“Cash app (crowd funding) isn’t part of the Caribbean culture so I know while a lot of people are trying the virtual concert model they aren’t making a lot of money from it. Now is the time where they would realise that they should have focused on their brand. A long-term corporate contract, for example, could have been a buffer. There are a lot of soca artistes who don’t have that,” said Bailey. The industry then, is fickle.
“One day you’re on top of the world, and the next you realise all your work and investment could disappear overnight.”
Said Jeffers: “Talking to other creatives, I think the ones who would have made it better are the ones aligned with corporate brands because corporate is actually now increasing its investment in personalities and entertainers because of social media. The ones who are affiliated with brands are right now being asked to put out new content. Yes, it’s a gig economy primarily but diversification of income is never a bad thing, even in entertainment.”
Corporations are finally understanding the power of social media and preferring it to traditional media because it’s easier to track spending that way, Jeffers said. There’s a lot more opportunity, then, to get corporate sponsors for music videos and other content to get that visibility.
“When you have songs getting millions of views on YouTube, as a corporate entity, you will try to find a way to affiliate your brand with that number of eyes, so to speak, versus trying to go on TV or radio and guesstimate who’s paying attention,” Bailey added.
Carnival 2021 will go total local
While covid19 has upended some plans, the Perception team is raring to get back into the game. And they believe the carnival culture is strong enough to weather the disruption. “I don’t think there’ll be a fundamental change to the carnival culture and the way the Caribbean does carnival. I think Carnival 2021 will still happen but it will be altered, especially if masks are still mandatory – there might be masked parties, for example,” Jeffers said.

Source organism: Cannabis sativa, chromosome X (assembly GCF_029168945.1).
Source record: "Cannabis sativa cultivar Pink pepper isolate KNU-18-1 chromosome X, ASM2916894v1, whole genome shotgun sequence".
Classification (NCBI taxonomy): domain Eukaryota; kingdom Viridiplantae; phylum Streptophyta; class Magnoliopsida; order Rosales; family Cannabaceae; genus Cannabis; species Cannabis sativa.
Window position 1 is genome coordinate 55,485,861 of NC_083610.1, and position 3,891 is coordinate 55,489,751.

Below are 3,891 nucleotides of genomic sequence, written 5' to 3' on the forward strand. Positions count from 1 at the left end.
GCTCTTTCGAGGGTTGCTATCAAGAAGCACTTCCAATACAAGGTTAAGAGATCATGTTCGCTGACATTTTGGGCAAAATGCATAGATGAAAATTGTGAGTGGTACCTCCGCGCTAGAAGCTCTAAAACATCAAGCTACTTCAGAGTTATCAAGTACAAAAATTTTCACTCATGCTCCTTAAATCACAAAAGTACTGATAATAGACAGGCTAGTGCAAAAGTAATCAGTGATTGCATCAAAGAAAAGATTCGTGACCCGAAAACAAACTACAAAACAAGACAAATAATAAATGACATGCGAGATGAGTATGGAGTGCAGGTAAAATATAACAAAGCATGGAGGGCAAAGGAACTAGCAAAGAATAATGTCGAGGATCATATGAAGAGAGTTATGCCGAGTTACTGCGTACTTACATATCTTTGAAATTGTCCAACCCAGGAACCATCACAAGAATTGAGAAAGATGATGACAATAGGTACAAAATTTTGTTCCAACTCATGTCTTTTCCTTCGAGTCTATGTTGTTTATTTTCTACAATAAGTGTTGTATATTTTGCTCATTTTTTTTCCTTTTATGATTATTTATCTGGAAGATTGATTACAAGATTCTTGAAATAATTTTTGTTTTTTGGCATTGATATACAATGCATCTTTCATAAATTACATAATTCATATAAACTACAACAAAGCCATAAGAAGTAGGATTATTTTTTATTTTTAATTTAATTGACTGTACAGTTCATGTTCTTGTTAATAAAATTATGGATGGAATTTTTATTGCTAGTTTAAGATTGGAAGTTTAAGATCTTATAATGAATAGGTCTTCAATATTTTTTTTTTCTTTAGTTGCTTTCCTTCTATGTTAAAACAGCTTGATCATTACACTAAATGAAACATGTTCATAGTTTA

Mas on the road might also become more minimalistic, with sections pared down in size and style because of disruptions to supply chains globally.
“I think it will be a toned-down Carnival and a very local one, which might not be a bad thing. But I think by 2022, once we have a vaccine, I don’t think things are going to change much. Maybe the online monetisation and social concerts might continue. Maybe this was what was required for corporate to understand the power of that. But largely, it’s going to be a fete culture where hundreds of thousands of people come out to enjoy it.”
Artistes will have also adapted, learning to diversify income streams and using this time create new music and other content if possible to come out stronger next Carnival and beyond.
“It’s about how you keep people interested and engaged without the typical parties, et cetera. Social media is really the tool. Almost every single artiste of repute has done an online concert to remain relevant. On the other hand, scarcity provides a level of value, especially for more established acts. In the industry there’s going to be pent up demand for parties for artistes and hopefully they can monetise that in 2021.”
Perception is also preparing to unveil some new talent signings soon. “We’ve dipped our toe in the water and found a lot of success,” said Bailey. Added Jeffers: “We enjoyed the break but we are ready to roll.”